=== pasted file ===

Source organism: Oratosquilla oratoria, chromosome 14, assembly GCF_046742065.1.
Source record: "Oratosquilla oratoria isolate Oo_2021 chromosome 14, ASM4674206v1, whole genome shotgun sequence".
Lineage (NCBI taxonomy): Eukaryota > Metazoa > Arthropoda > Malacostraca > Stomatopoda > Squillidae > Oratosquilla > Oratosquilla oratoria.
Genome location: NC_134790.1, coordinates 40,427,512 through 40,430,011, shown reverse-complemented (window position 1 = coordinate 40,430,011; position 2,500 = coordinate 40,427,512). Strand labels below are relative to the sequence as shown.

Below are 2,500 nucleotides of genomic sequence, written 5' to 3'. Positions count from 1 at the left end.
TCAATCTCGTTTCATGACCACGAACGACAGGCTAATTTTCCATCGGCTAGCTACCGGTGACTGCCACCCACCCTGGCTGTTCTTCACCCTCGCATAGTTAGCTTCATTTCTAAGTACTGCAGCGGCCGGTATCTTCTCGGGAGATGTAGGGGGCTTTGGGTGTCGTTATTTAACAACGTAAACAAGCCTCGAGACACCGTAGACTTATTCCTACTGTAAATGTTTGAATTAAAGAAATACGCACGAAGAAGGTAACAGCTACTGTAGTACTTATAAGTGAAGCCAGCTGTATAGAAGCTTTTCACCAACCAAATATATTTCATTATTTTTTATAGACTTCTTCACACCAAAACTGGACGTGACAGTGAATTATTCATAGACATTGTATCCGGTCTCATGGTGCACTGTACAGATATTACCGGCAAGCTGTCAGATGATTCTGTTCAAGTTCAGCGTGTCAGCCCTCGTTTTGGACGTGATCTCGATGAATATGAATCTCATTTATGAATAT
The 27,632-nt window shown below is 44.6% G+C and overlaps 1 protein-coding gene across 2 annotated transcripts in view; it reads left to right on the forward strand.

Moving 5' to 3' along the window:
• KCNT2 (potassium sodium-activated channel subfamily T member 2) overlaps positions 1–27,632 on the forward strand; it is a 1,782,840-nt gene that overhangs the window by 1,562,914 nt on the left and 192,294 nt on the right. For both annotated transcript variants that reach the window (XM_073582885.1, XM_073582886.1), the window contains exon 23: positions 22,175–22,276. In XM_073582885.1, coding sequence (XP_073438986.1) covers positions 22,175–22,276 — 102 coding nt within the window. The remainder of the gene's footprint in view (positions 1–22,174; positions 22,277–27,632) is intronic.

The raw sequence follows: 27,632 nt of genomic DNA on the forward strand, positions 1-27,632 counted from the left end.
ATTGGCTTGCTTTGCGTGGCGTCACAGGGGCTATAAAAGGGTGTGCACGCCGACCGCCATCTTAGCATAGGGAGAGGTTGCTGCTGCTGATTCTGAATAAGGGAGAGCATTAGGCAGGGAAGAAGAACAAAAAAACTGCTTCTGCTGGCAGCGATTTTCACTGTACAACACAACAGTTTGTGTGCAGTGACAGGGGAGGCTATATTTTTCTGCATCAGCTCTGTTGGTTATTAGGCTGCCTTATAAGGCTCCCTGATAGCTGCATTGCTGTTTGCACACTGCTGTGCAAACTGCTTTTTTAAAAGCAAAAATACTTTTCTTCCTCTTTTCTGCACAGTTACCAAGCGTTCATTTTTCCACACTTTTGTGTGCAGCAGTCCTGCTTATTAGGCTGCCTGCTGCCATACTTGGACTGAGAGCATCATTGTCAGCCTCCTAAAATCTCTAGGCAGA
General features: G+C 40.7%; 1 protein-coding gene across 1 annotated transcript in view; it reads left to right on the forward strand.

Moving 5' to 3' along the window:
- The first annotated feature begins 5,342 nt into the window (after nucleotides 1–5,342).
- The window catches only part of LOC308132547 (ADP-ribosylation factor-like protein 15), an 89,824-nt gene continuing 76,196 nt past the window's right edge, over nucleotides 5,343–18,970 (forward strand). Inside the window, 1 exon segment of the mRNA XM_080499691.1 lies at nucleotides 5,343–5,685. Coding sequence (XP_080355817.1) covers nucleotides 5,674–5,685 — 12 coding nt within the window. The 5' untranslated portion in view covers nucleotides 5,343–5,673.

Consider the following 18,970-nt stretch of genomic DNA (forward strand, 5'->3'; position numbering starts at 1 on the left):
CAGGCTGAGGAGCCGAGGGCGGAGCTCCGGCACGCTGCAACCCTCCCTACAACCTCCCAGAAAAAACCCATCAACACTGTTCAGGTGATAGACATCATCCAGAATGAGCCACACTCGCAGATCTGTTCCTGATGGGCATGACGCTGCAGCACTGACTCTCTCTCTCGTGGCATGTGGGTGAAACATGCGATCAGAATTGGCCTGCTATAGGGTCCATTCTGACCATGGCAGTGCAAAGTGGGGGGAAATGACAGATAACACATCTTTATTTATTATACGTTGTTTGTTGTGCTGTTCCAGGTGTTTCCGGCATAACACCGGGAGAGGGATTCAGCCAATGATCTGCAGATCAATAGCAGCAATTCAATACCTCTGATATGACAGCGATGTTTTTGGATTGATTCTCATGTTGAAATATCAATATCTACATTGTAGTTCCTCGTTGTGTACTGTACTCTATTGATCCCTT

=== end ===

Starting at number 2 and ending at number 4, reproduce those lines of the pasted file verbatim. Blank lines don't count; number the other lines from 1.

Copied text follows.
Source record: "Oratosquilla oratoria isolate Oo_2021 chromosome 14, ASM4674206v1, whole genome shotgun sequence".
Lineage (NCBI taxonomy): Eukaryota > Metazoa > Arthropoda > Malacostraca > Stomatopoda > Squillidae > Oratosquilla > Oratosquilla oratoria.
Genome location: NC_134790.1, coordinates 40,427,512 through 40,430,011, shown reverse-complemented (window position 1 = coordinate 40,430,011; position 2,500 = coordinate 40,427,512). Strand labels below are relative to the sequence as shown.